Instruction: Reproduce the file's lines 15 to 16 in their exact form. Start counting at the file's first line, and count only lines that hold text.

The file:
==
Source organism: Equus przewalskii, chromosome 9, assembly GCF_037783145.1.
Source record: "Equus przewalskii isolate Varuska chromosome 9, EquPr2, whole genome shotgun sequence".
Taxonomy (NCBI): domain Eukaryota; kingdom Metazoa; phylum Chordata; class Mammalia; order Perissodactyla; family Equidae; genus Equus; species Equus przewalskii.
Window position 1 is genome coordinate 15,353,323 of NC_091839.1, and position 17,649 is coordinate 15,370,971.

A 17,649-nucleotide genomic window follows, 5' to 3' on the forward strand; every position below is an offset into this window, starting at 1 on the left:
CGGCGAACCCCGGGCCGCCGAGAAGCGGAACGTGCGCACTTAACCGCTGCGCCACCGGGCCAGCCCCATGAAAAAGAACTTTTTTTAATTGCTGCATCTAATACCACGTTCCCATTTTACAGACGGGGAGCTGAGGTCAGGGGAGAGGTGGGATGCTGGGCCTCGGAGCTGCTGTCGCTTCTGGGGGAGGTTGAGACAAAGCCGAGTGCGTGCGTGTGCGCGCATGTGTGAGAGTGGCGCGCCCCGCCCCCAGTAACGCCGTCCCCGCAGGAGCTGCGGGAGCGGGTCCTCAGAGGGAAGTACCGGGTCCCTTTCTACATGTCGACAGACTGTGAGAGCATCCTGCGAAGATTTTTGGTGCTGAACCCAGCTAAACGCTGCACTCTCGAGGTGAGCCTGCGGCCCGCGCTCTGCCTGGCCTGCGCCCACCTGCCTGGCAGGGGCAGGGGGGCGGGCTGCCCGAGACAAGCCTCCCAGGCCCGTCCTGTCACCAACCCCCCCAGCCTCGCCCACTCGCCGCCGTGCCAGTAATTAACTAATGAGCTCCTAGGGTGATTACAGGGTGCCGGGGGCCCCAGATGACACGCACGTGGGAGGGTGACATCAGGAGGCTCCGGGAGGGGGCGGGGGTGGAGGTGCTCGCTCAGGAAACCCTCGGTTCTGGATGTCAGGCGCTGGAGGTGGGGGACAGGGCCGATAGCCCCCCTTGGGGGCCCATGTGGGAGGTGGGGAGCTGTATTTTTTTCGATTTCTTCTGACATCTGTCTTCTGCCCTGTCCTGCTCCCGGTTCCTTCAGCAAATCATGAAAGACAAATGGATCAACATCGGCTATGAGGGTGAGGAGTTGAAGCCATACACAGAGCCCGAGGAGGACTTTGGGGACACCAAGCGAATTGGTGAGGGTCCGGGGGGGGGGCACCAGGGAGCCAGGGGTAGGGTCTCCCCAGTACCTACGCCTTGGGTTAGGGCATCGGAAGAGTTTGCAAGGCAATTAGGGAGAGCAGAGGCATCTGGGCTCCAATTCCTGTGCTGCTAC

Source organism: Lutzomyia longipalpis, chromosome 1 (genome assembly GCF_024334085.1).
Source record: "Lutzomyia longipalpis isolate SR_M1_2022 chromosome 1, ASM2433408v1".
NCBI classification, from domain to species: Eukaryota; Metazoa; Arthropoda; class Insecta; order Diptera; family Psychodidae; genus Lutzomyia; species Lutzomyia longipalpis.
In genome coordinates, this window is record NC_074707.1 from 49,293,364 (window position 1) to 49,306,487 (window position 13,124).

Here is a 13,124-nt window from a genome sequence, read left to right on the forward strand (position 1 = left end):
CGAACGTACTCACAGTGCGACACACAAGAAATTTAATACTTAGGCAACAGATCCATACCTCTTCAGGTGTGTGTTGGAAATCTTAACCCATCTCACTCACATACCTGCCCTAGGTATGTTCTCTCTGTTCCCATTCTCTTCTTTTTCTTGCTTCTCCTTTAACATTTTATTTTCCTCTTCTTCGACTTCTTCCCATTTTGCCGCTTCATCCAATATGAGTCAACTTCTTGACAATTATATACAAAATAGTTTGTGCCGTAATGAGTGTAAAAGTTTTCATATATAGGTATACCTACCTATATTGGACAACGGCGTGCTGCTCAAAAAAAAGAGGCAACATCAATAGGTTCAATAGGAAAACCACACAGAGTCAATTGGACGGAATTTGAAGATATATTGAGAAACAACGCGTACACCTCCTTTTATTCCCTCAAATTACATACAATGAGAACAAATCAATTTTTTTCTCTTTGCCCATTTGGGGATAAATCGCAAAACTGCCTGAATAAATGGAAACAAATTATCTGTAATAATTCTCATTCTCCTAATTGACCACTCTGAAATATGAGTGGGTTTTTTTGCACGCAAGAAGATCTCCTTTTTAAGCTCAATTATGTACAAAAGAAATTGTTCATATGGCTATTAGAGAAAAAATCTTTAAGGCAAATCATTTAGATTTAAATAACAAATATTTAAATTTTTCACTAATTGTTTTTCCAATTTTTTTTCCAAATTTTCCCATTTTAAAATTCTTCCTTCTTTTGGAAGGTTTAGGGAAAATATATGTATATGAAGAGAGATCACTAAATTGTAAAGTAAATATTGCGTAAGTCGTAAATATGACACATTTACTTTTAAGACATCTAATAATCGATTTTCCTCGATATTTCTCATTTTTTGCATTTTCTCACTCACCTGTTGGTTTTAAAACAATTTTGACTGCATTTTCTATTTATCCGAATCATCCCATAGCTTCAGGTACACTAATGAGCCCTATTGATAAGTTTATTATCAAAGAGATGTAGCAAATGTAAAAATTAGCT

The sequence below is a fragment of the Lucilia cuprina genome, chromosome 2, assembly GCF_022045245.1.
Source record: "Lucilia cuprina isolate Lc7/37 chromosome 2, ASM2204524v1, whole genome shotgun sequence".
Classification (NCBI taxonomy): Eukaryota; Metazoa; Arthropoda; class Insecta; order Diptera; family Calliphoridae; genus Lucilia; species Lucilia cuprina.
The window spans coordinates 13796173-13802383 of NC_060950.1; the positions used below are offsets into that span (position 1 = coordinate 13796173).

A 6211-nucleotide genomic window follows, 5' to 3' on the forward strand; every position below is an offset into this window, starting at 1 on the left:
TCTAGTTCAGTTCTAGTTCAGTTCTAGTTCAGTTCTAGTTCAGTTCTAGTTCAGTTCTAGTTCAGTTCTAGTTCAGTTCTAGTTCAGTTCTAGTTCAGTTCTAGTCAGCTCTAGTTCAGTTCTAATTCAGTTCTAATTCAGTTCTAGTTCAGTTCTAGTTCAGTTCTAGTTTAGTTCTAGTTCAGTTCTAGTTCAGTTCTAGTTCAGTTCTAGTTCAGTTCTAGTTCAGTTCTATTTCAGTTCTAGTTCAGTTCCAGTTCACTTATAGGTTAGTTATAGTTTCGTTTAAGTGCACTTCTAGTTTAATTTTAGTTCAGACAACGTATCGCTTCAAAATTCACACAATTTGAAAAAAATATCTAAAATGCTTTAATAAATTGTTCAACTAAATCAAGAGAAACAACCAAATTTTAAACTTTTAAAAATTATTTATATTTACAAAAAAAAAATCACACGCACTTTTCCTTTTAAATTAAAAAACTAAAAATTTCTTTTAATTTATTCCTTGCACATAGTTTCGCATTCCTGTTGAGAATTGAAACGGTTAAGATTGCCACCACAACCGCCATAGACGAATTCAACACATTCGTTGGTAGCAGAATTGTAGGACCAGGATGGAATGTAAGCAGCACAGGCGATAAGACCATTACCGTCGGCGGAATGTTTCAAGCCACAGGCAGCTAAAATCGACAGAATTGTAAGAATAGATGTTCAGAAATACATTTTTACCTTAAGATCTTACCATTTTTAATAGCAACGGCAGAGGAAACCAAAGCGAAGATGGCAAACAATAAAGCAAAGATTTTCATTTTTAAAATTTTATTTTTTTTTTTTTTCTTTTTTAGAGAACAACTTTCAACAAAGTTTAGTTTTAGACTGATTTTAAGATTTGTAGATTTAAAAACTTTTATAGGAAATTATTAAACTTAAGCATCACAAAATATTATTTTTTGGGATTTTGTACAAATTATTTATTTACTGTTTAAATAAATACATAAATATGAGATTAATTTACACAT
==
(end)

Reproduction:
Classification (NCBI taxonomy): Eukaryota; Metazoa; Arthropoda; class Insecta; order Diptera; family Calliphoridae; genus Lucilia; species Lucilia cuprina.
The window spans coordinates 13796173-13802383 of NC_060950.1; the positions used below are offsets into that span (position 1 = coordinate 13796173).